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On April 12, Queeny Park will be transformed into a giant hunting ground when the LLS Bunny, along with his helpers, hides a grand total of 60,000 eggs for area kids to find.
Passion drives Tony Thompson. Whether he’s leading a board meeting, mentoring students or creating music, Thompson—the Kwame Building Group, Inc. board chairman—adds his intense enthusiasm to each undertaking.
The Foundation for Barnes-Jewish Hospital has elected KENNETH SUELTHAUS as its new board chair. Suelthaus is vice chairman of Polsinelli.
It’s a grim prognosis. Wolfram syndrome, a rare genetic disorder that strikes the young, presents as severe juvenile diabetes, and gradually causes loss of sight and hearing, often leading to death before the patient’s 30th birthday. Today, there is no cure.
Pinnacle Entertainment has appointed WARD SHAW as VP and GM of River City Casino & Hotel. Shaw most recently worked as GM of Tropicana Evansville in Indiana.
Third- through sixth-grade students at Rossman School enjoyed a visit from Peter Lerangis, author of the New York Times bestselling series The 39 Clues. Lerangis, who has penned more than 160 books, shared stories about the joys and challenges of being an author, and inspired students to write their own stories.
Revelers will 'feel their temperatures rising' at St. Louis’ 250th birthday party. And to sweeten the celebration, a region-wide scavenger hunt called Cakeway to the West will feature 250 four-foot-tall cakes throughout the city.
Representatives from area businesses, hospitals, radio stations and television channels got an early visit from the LLS Bunny, as they assisted the Leukemia & Lymphoma Society prepare for its annual egg hunt. Children at the 4th Annual LLS Hunt for a Cure will search for 60,000 toy- and candy-filled eggs, all stuffed by area seniors. The hunt will be held April 12 at Queeny Park. Pictured: James Perry, Erik Beishir, Chelsey Childress, LLS Bunny, Kevin Robinson, Jared Henningsen, Kelly Rebal, Kristi Carson and Stephanye Pitts
Like the foundation beams of a bridge, Ranken Jordan helps support kids and families with safe passage from the hospital to home. “The magnitude of the bridge is dependent on the needs of the family,” says president and CEO Lauri Tanner. “For some patients, it could be over a creek; and for others, it’s like the Golden Gate Bridge. But it is about moving, and it is about transition—with the end result being home for our children.”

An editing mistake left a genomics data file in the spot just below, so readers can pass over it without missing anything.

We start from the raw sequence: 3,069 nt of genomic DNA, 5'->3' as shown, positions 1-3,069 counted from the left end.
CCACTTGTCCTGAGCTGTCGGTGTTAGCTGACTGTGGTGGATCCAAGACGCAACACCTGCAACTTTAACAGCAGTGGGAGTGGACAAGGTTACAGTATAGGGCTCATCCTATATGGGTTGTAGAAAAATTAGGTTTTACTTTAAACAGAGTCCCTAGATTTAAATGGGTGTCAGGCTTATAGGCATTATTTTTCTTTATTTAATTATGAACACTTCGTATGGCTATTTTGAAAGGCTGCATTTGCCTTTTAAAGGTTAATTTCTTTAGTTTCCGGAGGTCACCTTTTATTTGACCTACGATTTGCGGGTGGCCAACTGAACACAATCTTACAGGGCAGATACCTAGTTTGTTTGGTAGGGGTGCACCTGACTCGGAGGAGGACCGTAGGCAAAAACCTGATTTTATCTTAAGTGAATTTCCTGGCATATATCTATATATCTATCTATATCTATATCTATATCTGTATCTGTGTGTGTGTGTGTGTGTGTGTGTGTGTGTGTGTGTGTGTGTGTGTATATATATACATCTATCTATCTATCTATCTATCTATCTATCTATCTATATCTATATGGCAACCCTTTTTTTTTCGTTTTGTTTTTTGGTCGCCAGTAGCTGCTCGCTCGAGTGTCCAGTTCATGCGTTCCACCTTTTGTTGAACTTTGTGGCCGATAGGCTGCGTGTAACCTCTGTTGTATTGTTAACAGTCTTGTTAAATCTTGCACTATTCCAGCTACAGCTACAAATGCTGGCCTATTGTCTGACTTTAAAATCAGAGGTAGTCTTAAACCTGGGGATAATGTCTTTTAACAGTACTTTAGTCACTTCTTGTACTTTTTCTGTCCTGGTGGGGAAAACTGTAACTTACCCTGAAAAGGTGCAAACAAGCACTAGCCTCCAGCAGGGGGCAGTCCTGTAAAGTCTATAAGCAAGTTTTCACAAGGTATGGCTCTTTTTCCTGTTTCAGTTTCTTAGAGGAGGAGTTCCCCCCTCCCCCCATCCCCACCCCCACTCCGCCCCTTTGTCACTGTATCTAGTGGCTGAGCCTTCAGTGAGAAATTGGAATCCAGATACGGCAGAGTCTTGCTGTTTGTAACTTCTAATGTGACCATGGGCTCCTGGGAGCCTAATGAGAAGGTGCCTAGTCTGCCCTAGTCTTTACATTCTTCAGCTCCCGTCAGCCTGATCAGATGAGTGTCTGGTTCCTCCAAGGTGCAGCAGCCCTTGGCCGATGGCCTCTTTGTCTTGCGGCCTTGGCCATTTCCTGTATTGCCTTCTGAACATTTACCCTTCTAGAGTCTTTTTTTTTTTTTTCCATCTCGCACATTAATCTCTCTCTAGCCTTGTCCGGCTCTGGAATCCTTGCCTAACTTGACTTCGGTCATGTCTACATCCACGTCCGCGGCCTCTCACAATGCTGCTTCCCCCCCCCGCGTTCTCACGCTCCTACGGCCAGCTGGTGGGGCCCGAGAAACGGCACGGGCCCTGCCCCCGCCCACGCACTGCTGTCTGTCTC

Moneta Group welcomes communications manager EMILY BARLEAN to its team. Barlean’s work history includes working as senior corporate communications specialist and social media manger at Concordia Publishing House.
North Glendale Elementary School kindergarten students in Ms. Ducey’s class packed up care packages to be sent to soldiers in Afghanistan. The students began collecting items after a Veterans Day visit from Lt. Col. Mark Parcells, who is the father of one of the kindergarten students.
Among other accolades, Four Seasons Hotel St. Louis has earned the distinction as Missouri’s only AAA Five-Diamond hotel. For that, GM Alper Oztok thanks the great team of employees. We think it also has something to do with the man at the top.
Reese Helen Nelms
Through the Veiled Prophet Organization’s Maids of Honor Project, participating young women and their fathers have supported the community with painting houses, cooking meals and planting flowers. In recent years, the program has averaged 400 volunteers and about 2,300 hours of community service, including rehabbing 75 homes in North County, cooking and packing 65,000 meals for Food Outreach, and landscaping the grounds of Rainbow Village and City Hall for Brightside St. Louis. LN spoke with three exceptional young women, who walked at this year’s ball, about how they gave back.
Kids at Shriners Hospitals for Children-St. Louis smiled and laughed as colorfully costumed members of the Veiled Prophet Organization paraded through the halls one recent weekend.
Alper Oztok, Four Seasons Hotel St. Louis GM, donned a Santa suit to deliver unwrapped toys and gift cards to the young patients at Children’s Hospital and Alvin J. Siteman Cancer Center. Hotel guests and Siteman Cancer Center patrons donated the gifts at the hotel’s 5th annual tree lighting a few weeks prior. Pictured: Mary Harrington, Janet Pruneu and Alper Oztok. Photos by Lawrence Bryant
From innovative education and world-class restaurants to one-of-a-kind gift shops, St. Louis is home to a broad range of successful companies. Ladue News congratulates all of the businesses celebrating milestone anniversaries, and wishes them many, many more.
Saint Louis University is participating in a multi-center study that will test a combination of two medications for children with early-stage hepatitis B.
America’s most beloved brother-sister singing duo, Donny & Marie, will bring their festive holiday show to St. Louis. LN spoke with Marie Osmond about the pair’s Christmas tour, her favorite show business memories and more.
The United States can predict the prison population by analyzing third-grade reading scores. Just ask Susan Nall, who explains how investing in education can decrease money used to correct social problems and mental health issues.
St. Louis Children’s Hospital
As the oldest neurosurgery spine division in the country, Washington University Physicians at Barnes-Jewish Hospital is leading the nation in all aspects of back and neck treatment. And the group now offers even more comprehensive care, through the addition of a spine neurosurgeon who completed an orthopedic deformity fellowship.
The St. Louis Public Foundation has elected DEBORAH PATTERSON and MATT VILLA to its board of trustees. Patterson is president of the Monsanto Fund. Villa is VP of Villa Lighting and a former St. Louis City alderman.